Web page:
3 comments on “His choice to disclose

  1. I enjoy your blog very much, but I’m having some “I don’t get it” moments with this one. I get that it’s Nick’s choice to disclose, but not getting why it’s a great thing that he got through the dentist appointment without disclosing that he is autistic. There are many situations where disclosing isnt necessary (“Hi, my name is Joe and I’m autistic. I’d like fries.”) But, first time at a new dentist is a situation where it would be reasonable and appropriate to self-disclose. Not disclosing, especially since a reason isn’t given, leaves the reader to infere that since he no longer wants to go to the pediatric (read: child/baby) dentist) that he didnt want disclose to avoid being treated like a child at the adult dentist. Getting necessary accommodations isn’t being treated like a child, and asking for them is self-advocacy. Not disclosing in that context comes across as hiding and being embarrassed to self-advocate. I don’t mean to denigrate his choice not to disclose, which is completely his decision, but I just dont see why that decision is necessarily one to be applauded as the result we parents are hoping for our chikdren as they grow into adulthood. My goal for my kids is to be a person who is confident enough to self-advocate by disclosing where reasonable and appropriate.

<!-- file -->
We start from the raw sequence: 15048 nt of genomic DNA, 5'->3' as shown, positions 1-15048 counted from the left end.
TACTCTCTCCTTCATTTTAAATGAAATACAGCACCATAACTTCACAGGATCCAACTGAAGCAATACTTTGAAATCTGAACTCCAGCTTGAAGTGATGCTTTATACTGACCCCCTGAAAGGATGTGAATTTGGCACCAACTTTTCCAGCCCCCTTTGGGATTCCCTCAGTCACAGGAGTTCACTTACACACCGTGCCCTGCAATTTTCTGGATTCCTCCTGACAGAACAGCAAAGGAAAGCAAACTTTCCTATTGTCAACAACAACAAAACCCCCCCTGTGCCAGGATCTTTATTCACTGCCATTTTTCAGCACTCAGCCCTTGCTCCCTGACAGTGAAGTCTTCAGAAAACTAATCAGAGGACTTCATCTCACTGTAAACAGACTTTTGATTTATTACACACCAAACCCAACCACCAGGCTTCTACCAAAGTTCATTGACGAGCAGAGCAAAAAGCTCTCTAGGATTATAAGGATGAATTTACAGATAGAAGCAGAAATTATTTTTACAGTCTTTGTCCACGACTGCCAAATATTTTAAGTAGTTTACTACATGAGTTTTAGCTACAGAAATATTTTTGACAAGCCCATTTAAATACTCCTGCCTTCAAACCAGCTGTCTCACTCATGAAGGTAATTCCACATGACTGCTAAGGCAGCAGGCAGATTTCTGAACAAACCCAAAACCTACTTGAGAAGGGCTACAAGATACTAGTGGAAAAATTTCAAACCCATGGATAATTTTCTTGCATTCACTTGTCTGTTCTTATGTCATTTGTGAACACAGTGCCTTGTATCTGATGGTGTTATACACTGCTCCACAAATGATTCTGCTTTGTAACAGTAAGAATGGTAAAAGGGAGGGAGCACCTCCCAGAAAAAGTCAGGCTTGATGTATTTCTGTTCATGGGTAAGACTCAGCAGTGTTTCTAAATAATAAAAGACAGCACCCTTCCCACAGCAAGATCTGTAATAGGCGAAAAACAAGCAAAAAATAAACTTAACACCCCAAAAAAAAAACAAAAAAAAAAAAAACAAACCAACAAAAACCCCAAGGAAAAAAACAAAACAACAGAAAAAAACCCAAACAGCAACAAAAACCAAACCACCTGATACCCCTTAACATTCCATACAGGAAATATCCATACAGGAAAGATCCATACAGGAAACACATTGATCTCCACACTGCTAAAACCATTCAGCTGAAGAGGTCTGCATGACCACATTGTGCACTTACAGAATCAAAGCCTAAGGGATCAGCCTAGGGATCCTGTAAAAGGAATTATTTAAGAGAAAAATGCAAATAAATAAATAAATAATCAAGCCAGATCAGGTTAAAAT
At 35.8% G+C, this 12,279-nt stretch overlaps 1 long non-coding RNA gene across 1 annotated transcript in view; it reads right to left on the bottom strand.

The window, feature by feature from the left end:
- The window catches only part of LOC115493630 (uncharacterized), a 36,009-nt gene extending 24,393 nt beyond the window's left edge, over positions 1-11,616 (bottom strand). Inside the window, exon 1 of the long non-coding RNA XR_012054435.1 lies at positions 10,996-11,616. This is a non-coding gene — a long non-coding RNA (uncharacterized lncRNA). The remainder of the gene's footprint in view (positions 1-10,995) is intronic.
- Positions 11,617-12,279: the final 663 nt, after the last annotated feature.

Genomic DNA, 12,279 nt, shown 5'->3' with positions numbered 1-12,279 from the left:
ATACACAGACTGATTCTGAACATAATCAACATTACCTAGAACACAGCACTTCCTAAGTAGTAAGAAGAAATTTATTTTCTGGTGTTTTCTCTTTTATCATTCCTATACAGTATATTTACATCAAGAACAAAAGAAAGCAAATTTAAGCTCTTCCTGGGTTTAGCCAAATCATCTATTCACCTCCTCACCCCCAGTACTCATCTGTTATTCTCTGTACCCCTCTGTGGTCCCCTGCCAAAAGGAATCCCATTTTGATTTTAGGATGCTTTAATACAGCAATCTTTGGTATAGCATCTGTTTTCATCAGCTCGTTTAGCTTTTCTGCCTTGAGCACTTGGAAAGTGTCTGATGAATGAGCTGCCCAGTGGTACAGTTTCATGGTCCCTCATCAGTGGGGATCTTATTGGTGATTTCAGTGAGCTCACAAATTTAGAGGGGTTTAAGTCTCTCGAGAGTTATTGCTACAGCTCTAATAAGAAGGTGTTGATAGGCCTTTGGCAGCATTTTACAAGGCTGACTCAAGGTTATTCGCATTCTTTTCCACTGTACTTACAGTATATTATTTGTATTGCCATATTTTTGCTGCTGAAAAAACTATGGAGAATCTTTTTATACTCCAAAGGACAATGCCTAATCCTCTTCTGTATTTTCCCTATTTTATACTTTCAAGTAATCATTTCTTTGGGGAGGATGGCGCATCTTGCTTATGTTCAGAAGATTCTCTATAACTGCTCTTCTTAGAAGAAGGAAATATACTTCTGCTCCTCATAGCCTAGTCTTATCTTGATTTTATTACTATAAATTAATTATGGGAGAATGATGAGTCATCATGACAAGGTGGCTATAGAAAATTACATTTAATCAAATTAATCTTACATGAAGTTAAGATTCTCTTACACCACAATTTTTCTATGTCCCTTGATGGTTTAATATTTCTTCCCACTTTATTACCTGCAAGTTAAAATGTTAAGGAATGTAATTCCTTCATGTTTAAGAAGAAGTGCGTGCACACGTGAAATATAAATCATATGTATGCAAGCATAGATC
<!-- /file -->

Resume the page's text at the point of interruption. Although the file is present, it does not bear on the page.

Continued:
• Perhaps I should have titled my piece “It’s Not About Me” because that is the point I was trying to make, not that it was necessarily great that he succeeded without disclosing. I completely see what you are saying, and if it were me (and it is, often, with my ADHD) I would freely disclose and advocate. And I think (but don’t know for sure) that he may indeed be embarrassed to disclose–though I must point out that he did advocate for himself, even if he did so without invoking a diagnosis. But the point is that at this stage of his life, it MUST be his own choice for whatever reasons are there. He doesn’t owe it to anyone to be “out” if he doesn’t want to be. He is making his own choices and I am learning to let go and allow him to do so–not so different from most teenagers and parents but perhaps exceedingly more difficult for us. 😉 I will continue to treat autism in a matter-of-fact way and not as something to hide, but his feelings and choices about his own autism will always be valid, and no doubt changeable, and I will honor them because it’s not about me. 🙂

  2. That’s right… It is ALWAYS the person with the disability who decides about disclosure. Obviously when a very young child or otherwise these is danger that rule can be broken but AS A RULE it is not about anyone but him.

Talk to me.

Fill in your details below or click an icon to log in:

WordPress.com Logo

You are commenting using your WordPress.com account. Log Out / Change )

Twitter picture

You are commenting using your Twitter account. Log Out / Change )

Facebook photo

You are commenting using your Facebook account. Log Out / Change )

Google+ photo

You are commenting using your Google+ account. Log Out / Change )

Connecting to %s